The Presiding Disciplinary Judge approved a Conditional Admission of Misconduct submitted by the parties and suspended respondent R. Clifton Caughron, attorney registration number 14027, from the practice of law for a period of six months. The suspension will be followed by a three-year period of probation, with a two-year suspension stayed during that probation, subject to conditions. Sanction is effective November 11, 2005.

On March 9, 2005, the Montana Supreme Court imposed an identical sanction. Pursuant to C.R.C.P. 251.21(d), the parties agreed reciprocal discipline should be imposed in Colorado.

The case in Montana arose from respondent’s misconduct in seven client matters. Respondent violated Mont. RPC 1.1 (failed to provide competent representation); Mont. RPC 1.3 (neglected an entrusted legal matter); Mont. RPC 1.4 (failed to communicate with his client); Mont. RPC 1.5 (charged an unreasonable fee); Mont. RPC 1.15(b) (failed to notify client of property in lawyer’s possession); Mont. RPC 31. (asserted unmeritorious claims); Mont. RPC 3.3 (candor toward a tribunal); Mont. RPC 3.4(c) (knowingly disobeyed an obligation under the rules of a tribunal); and Mont. RPC 8.4(c) (engaged in conduct prejudicial to the administration of justice).

People v. Chasar, No. 05PDJ046, 10/12/2005. Attorney Suspended for Two Years.

Following a hearing, the Presiding Disciplinary Judge approved a Conditional Admission of Misconduct submitted by the parties and suspended respondent Kathleen Scott Chasar, attorney registration number 29101, from the practice of law for a period of two years. Suspension is effective November 11, 2005.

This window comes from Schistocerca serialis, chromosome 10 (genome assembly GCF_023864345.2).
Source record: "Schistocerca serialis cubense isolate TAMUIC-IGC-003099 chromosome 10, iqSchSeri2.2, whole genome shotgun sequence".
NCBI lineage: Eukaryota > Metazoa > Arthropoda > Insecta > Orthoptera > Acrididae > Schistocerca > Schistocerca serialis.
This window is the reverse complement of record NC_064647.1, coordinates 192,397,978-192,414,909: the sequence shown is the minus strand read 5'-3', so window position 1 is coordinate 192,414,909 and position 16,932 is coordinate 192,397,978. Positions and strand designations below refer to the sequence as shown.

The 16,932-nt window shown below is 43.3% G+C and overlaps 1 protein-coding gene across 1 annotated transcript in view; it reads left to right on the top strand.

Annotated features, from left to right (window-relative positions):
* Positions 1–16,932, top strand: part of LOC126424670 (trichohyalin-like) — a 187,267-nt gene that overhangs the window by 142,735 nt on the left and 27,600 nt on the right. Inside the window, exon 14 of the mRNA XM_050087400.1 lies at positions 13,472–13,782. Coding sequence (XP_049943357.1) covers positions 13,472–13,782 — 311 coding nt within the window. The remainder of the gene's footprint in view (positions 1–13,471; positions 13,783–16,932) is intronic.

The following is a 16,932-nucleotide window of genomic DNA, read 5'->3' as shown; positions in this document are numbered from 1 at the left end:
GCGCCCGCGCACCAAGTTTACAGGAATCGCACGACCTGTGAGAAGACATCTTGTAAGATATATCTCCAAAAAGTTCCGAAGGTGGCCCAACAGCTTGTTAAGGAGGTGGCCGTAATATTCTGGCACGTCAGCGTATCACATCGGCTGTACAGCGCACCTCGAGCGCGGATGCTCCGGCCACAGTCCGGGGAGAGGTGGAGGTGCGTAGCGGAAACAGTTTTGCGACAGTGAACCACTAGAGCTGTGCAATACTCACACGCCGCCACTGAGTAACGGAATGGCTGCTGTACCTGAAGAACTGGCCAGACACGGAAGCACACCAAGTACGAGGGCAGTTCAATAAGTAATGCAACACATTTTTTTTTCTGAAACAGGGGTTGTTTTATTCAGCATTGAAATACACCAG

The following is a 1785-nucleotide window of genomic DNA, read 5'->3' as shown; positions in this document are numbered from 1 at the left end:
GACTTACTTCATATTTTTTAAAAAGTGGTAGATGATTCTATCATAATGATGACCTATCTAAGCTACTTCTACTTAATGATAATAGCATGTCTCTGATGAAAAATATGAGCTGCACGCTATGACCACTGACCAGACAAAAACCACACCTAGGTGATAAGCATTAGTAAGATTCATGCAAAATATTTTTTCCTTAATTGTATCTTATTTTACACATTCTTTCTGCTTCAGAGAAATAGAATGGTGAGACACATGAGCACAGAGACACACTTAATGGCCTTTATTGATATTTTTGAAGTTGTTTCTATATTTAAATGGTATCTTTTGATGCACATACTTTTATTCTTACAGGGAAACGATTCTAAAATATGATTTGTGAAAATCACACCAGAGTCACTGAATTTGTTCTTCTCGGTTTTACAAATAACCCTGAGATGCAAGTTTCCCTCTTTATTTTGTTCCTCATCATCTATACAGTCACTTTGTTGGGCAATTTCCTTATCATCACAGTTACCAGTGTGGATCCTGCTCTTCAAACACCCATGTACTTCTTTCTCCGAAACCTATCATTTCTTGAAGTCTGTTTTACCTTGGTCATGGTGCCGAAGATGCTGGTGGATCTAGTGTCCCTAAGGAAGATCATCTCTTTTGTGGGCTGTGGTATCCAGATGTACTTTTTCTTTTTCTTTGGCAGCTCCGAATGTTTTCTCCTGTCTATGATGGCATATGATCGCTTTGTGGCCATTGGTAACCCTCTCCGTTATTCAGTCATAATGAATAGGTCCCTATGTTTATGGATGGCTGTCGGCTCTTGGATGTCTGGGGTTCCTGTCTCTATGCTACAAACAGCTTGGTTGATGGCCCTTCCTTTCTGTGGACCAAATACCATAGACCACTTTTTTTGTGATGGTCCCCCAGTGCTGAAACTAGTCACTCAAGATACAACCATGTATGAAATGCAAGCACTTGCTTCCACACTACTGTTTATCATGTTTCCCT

On February 25, 2005, the New Jersey Supreme Court suspended respondent from the practice of law for a period of three months after she made a material misrepresentation to a New Jersey court in her divorce proceedings. Her misconduct violated N.J. RPC 3.3(a)(1) (made a false statement of material fact or law to a tribunal); N.J. RPC 3.3(a)(4) (offered evidence she knew to be false); N.J. RPC 4.1(a) (made a false statement of material fact to a third person); and N.J. RPC 8.4(c) (engaged in conduct involving dishonesty, fraud, deceit or misrepresentation). Respondent also failed to comply with C.R.C.P. 251.21(b) by failing to report the New Jersey discipline in Colorado.

The parties agreed that the misconduct warranted a substantially different form of discipline in Colorado than the discipline imposed by the New Jersey Supreme Court. The parties therefore agreed to the two-year suspension.